Anika Gray, from law to policy

Anika Grey

A vision of social change inspires a lawyer to change tack

Anika Gray (MPP 2014) is a trained lawyer who was working in Jamaica on human rights litigation issues with an organisation called AIDS-Free World before coming to do the MPP.

While she enjoys a great many interests, Anika is particularly passionate about human rights and social welfare issues. Her legal career has tied in closely to her advocacy efforts, and most recently led her to work on a number of cases that challenged the constitutionality of discriminatory laws and practices directed at homosexuals in the Commonwealth Caribbean.

Despite her time spent in the courtroom, doing litigation and fighting for social change, Anika felt she wasn’t making the kind of difference she really wanted to. She had seen some massive policy failures in her country’s government, and she decided she wanted to play a more significant role in shaping and delivering policy for positive social change.

“I realised that I needed to know more than just the law if I wanted to create social change,” she explains. “So l looked around at what kind of postgraduate courses would help me to move into such a position where I could make the kind positive social change that I wanted.”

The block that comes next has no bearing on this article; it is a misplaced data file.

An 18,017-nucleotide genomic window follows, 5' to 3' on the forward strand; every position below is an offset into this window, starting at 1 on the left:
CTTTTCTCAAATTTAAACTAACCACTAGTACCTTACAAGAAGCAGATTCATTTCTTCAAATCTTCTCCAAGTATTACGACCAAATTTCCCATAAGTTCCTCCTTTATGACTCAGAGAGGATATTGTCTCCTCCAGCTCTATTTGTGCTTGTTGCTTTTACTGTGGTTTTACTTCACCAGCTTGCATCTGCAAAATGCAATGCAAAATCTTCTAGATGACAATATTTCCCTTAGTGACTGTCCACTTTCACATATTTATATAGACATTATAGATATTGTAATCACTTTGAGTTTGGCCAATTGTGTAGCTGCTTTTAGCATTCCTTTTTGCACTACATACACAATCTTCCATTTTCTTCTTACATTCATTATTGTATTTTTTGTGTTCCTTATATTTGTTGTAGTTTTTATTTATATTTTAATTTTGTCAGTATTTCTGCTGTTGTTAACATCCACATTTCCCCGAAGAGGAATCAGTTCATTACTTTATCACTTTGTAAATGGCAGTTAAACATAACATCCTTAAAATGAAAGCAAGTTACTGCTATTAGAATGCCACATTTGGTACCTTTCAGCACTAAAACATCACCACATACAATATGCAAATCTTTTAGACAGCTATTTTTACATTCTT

Anika had a vision of the kind of training she needed. She wanted to know how to create policy, and she wanted to know how to use research in order to influence policy successfully. That led her to the Blavatnik School of Government.

Now very nearly at the end of her course (she’s just embarked on the final component, the Summer Project), Anika feels she’s gained a lot from doing the MPP.

“I can say categorically that I’ve learned so much about the creation, implementation and evaluation of policy. The course opened up my eyes to look at a problem from different angles. I can now look at this issue of healthcare finance and equitability, for example, and I don’t just see it from a regulatory, legal position, but I can see how an economist sees it, how science and technology figure into it. I’ve learned about how to evaluate whether a particular policy is working, how to go about creating policy, how to deal with stakeholders or different interest groups.”

Although she doesn’t know yet exactly what the future holds for her career, Anika knows that she leaves the Blavatnik School of Government equipped with the skills that will help her make the social change she seeks. She has a keen interest in supporting developing countries to create, and most importantly, implement better health and healthcare policy. A self-confessed “big fan of Barber's concept of deliverology,” Anika hopes to find herself soon in a position where she can apply its principles to help developing countries implement health and healthcare policies successfully.

Read Anika’s articles for Jamaican newspaper The Gleaner about how the city of Kingston can solve its water shortage problem and about making health insurance mandatory.

July 2015